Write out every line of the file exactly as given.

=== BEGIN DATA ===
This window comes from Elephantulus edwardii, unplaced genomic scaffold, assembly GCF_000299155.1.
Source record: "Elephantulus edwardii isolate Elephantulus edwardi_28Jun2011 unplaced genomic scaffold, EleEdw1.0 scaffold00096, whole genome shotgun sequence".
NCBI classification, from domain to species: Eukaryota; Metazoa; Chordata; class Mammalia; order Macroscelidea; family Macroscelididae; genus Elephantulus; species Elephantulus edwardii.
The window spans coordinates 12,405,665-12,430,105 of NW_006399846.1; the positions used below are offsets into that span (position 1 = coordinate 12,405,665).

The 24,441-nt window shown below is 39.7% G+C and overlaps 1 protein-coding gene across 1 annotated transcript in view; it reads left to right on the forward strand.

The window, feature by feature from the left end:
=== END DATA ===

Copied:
This window comes from Elephantulus edwardii, unplaced genomic scaffold, assembly GCF_000299155.1.
Source record: "Elephantulus edwardii isolate Elephantulus edwardi_28Jun2011 unplaced genomic scaffold, EleEdw1.0 scaffold00096, whole genome shotgun sequence".
NCBI classification, from domain to species: Eukaryota; Metazoa; Chordata; class Mammalia; order Macroscelidea; family Macroscelididae; genus Elephantulus; species Elephantulus edwardii.
The window spans coordinates 12,405,665-12,430,105 of NW_006399846.1; the positions used below are offsets into that span (position 1 = coordinate 12,405,665).

The 24,441-nt window shown below is 39.7% G+C and overlaps 1 protein-coding gene across 1 annotated transcript in view; it reads left to right on the forward strand.

The window, feature by feature from the left end: